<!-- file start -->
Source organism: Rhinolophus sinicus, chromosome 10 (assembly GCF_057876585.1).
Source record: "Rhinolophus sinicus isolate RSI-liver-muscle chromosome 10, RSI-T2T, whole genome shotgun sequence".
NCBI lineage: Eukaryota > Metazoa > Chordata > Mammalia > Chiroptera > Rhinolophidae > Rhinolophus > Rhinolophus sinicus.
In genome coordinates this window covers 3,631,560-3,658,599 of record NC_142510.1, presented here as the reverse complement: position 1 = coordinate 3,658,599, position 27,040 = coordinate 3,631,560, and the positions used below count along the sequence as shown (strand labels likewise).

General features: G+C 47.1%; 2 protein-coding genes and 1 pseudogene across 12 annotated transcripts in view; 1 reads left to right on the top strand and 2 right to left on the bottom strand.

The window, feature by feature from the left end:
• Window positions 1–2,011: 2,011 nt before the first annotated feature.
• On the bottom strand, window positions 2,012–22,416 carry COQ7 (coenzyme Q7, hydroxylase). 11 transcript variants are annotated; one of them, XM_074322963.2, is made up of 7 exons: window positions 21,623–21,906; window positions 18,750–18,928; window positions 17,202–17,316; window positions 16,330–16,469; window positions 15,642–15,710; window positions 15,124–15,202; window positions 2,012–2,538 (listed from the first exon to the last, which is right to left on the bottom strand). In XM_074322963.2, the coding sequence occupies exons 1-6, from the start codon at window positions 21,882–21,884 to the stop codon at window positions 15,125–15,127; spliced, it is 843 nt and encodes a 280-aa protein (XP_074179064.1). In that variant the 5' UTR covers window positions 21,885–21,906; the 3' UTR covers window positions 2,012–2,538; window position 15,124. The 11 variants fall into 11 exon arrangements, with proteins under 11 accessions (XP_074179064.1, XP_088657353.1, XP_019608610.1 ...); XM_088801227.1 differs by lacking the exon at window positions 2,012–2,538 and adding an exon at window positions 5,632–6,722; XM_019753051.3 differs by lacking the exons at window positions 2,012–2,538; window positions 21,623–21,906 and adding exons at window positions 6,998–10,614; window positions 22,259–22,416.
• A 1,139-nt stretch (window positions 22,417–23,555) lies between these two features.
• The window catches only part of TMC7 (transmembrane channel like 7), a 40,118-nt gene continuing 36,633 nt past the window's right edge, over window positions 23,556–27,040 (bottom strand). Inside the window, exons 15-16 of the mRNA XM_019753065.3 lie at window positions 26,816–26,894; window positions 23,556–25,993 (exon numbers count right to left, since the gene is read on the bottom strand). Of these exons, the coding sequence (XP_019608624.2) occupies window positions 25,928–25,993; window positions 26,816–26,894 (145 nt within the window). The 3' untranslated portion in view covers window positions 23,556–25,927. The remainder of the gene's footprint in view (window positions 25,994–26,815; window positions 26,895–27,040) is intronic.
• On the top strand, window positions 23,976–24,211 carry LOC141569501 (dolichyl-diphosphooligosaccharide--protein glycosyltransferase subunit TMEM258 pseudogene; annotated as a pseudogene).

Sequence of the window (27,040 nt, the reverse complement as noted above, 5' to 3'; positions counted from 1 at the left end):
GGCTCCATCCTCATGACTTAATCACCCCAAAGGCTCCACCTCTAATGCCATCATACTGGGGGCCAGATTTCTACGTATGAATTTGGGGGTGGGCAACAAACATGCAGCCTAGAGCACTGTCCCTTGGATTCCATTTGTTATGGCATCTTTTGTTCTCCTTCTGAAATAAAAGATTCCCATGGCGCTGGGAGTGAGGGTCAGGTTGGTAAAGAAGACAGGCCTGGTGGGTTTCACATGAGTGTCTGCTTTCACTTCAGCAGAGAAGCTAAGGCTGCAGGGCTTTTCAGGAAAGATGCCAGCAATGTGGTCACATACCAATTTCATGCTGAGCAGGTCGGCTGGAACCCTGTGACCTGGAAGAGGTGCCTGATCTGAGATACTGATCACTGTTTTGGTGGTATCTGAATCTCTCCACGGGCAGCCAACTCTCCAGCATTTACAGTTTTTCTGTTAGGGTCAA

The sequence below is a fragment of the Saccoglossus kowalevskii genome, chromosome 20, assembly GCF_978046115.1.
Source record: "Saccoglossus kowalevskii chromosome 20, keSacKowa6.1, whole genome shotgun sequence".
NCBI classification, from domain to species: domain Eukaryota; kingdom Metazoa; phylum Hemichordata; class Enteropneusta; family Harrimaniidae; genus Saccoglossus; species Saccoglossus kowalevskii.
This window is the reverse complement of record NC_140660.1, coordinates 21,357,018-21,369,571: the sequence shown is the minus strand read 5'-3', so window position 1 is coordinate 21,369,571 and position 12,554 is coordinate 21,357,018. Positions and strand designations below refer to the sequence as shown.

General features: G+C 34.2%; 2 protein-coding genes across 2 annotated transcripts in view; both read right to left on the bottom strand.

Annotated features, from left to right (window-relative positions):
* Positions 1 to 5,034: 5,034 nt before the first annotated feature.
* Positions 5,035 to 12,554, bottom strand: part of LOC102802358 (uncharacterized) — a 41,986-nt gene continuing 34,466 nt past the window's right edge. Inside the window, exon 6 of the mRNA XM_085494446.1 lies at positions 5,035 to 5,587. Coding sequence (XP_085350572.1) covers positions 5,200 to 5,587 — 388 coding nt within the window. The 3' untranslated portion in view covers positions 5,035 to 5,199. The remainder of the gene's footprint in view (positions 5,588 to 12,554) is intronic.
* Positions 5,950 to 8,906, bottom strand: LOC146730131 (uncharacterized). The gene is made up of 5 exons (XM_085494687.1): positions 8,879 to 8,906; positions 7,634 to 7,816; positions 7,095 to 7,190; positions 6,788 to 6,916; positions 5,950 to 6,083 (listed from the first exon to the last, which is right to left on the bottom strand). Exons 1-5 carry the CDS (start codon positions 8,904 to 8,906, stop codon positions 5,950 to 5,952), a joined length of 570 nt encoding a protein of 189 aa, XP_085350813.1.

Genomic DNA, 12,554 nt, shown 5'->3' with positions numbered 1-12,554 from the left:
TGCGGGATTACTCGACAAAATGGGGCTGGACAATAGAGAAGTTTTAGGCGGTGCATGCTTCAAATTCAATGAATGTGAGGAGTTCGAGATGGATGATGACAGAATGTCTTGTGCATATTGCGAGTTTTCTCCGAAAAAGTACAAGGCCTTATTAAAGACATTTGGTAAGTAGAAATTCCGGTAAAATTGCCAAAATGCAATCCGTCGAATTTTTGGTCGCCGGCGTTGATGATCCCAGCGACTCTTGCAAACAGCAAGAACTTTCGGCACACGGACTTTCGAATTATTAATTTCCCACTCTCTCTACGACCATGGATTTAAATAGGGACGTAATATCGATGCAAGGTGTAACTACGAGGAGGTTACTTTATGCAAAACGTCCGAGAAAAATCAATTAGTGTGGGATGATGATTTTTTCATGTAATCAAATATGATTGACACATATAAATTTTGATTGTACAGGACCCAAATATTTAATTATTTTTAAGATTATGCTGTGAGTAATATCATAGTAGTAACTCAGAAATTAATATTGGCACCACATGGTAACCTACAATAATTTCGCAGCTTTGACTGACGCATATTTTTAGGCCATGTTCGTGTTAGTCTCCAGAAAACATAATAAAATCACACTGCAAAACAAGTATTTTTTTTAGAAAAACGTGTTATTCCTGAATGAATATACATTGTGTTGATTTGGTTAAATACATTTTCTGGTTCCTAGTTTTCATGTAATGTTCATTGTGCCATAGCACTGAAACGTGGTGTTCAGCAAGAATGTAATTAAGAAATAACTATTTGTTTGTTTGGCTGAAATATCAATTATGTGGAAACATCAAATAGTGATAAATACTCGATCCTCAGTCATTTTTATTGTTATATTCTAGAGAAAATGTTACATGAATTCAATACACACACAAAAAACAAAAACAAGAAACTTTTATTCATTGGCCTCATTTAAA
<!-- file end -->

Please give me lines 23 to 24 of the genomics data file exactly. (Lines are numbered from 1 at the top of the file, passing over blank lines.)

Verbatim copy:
Genomic DNA, 12,554 nt, shown 5'->3' with positions numbered 1-12,554 from the left:
TGCGGGATTACTCGACAAAATGGGGCTGGACAATAGAGAAGTTTTAGGCGGTGCATGCTTCAAATTCAATGAATGTGAGGAGTTCGAGATGGATGATGACAGAATGTCTTGTGCATATTGCGAGTTTTCTCCGAAAAAGTACAAGGCCTTATTAAAGACATTTGGTAAGTAGAAATTCCGGTAAAATTGCCAAAATGCAATCCGTCGAATTTTTGGTCGCCGGCGTTGATGATCCCAGCGACTCTTGCAAACAGCAAGAACTTTCGGCACACGGACTTTCGAATTATTAATTTCCCACTCTCTCTACGACCATGGATTTAAATAGGGACGTAATATCGATGCAAGGTGTAACTACGAGGAGGTTACTTTATGCAAAACGTCCGAGAAAAATCAATTAGTGTGGGATGATGATTTTTTCATGTAATCAAATATGATTGACACATATAAATTTTGATTGTACAGGACCCAAATATTTAATTATTTTTAAGATTATGCTGTGAGTAATATCATAGTAGTAACTCAGAAATTAATATTGGCACCACATGGTAACCTACAATAATTTCGCAGCTTTGACTGACGCATATTTTTAGGCCATGTTCGTGTTAGTCTCCAGAAAACATAATAAAATCACACTGCAAAACAAGTATTTTTTTTAGAAAAACGTGTTATTCCTGAATGAATATACATTGTGTTGATTTGGTTAAATACATTTTCTGGTTCCTAGTTTTCATGTAATGTTCATTGTGCCATAGCACTGAAACGTGGTGTTCAGCAAGAATGTAATTAAGAAATAACTATTTGTTTGTTTGGCTGAAATATCAATTATGTGGAAACATCAAATAGTGATAAATACTCGATCCTCAGTCATTTTTATTGTTATATTCTAGAGAAAATGTTACATGAATTCAATACACACACAAAAAACAAAAACAAGAAACTTTTATTCATTGGCCTCATTTAAA